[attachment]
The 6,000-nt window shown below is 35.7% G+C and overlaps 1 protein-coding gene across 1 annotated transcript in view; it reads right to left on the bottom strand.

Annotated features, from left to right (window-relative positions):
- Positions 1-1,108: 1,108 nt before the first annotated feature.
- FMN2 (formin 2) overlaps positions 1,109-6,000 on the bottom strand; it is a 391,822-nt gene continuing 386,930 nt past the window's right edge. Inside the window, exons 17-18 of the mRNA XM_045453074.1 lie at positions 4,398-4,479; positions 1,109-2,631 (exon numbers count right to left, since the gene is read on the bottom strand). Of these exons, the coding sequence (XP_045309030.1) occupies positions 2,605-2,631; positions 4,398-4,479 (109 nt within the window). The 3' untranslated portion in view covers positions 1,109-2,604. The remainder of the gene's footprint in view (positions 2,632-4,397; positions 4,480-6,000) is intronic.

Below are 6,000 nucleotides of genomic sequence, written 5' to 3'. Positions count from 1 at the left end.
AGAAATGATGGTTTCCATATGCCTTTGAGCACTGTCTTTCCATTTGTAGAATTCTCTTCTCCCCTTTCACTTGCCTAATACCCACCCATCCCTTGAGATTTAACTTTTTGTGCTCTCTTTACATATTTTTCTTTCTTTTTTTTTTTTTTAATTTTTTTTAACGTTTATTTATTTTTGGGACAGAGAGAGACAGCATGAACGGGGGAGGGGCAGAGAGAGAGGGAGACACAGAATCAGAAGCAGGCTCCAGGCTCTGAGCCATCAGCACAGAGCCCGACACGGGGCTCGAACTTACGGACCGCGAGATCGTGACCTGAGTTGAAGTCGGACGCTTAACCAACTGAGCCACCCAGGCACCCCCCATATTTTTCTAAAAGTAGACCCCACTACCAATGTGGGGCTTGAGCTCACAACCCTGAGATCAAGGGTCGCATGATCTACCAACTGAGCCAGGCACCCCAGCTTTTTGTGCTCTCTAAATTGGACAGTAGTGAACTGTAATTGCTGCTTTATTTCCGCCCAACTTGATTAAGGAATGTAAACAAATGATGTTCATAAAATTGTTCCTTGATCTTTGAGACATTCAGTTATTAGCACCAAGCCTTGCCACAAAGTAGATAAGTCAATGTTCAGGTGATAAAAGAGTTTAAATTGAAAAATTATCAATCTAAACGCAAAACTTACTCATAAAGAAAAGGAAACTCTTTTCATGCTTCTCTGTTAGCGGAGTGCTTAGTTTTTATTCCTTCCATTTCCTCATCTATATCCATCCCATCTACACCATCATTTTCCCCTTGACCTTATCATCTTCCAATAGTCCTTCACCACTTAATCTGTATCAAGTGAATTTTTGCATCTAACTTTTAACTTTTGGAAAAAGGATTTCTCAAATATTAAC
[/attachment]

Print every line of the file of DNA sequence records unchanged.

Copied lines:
The 6,000-nt window shown below is 35.7% G+C and overlaps 1 protein-coding gene across 1 annotated transcript in view; it reads right to left on the bottom strand.

Annotated features, from left to right (window-relative positions):
- Positions 1-1,108: 1,108 nt before the first annotated feature.
- FMN2 (formin 2) overlaps positions 1,109-6,000 on the bottom strand; it is a 391,822-nt gene continuing 386,930 nt past the window's right edge. Inside the window, exons 17-18 of the mRNA XM_045453074.1 lie at positions 4,398-4,479; positions 1,109-2,631 (exon numbers count right to left, since the gene is read on the bottom strand). Of these exons, the coding sequence (XP_045309030.1) occupies positions 2,605-2,631; positions 4,398-4,479 (109 nt within the window). The 3' untranslated portion in view covers positions 1,109-2,604. The remainder of the gene's footprint in view (positions 2,632-4,397; positions 4,480-6,000) is intronic.

Below are 6,000 nucleotides of genomic sequence, written 5' to 3'. Positions count from 1 at the left end.
AGAAATGATGGTTTCCATATGCCTTTGAGCACTGTCTTTCCATTTGTAGAATTCTCTTCTCCCCTTTCACTTGCCTAATACCCACCCATCCCTTGAGATTTAACTTTTTGTGCTCTCTTTACATATTTTTCTTTCTTTTTTTTTTTTTTAATTTTTTTTAACGTTTATTTATTTTTGGGACAGAGAGAGACAGCATGAACGGGGGAGGGGCAGAGAGAGAGGGAGACACAGAATCAGAAGCAGGCTCCAGGCTCTGAGCCATCAGCACAGAGCCCGACACGGGGCTCGAACTTACGGACCGCGAGATCGTGACCTGAGTTGAAGTCGGACGCTTAACCAACTGAGCCACCCAGGCACCCCCCATATTTTTCTAAAAGTAGACCCCACTACCAATGTGGGGCTTGAGCTCACAACCCTGAGATCAAGGGTCGCATGATCTACCAACTGAGCCAGGCACCCCAGCTTTTTGTGCTCTCTAAATTGGACAGTAGTGAACTGTAATTGCTGCTTTATTTCCGCCCAACTTGATTAAGGAATGTAAACAAATGATGTTCATAAAATTGTTCCTTGATCTTTGAGACATTCAGTTATTAGCACCAAGCCTTGCCACAAAGTAGATAAGTCAATGTTCAGGTGATAAAAGAGTTTAAATTGAAAAATTATCAATCTAAACGCAAAACTTACTCATAAAGAAAAGGAAACTCTTTTCATGCTTCTCTGTTAGCGGAGTGCTTAGTTTTTATTCCTTCCATTTCCTCATCTATATCCATCCCATCTACACCATCATTTTCCCCTTGACCTTATCATCTTCCAATAGTCCTTCACCACTTAATCTGTATCAAGTGAATTTTTGCATCTAACTTTTAACTTTTGGAAAAAGGATTTCTCAAATATTAAC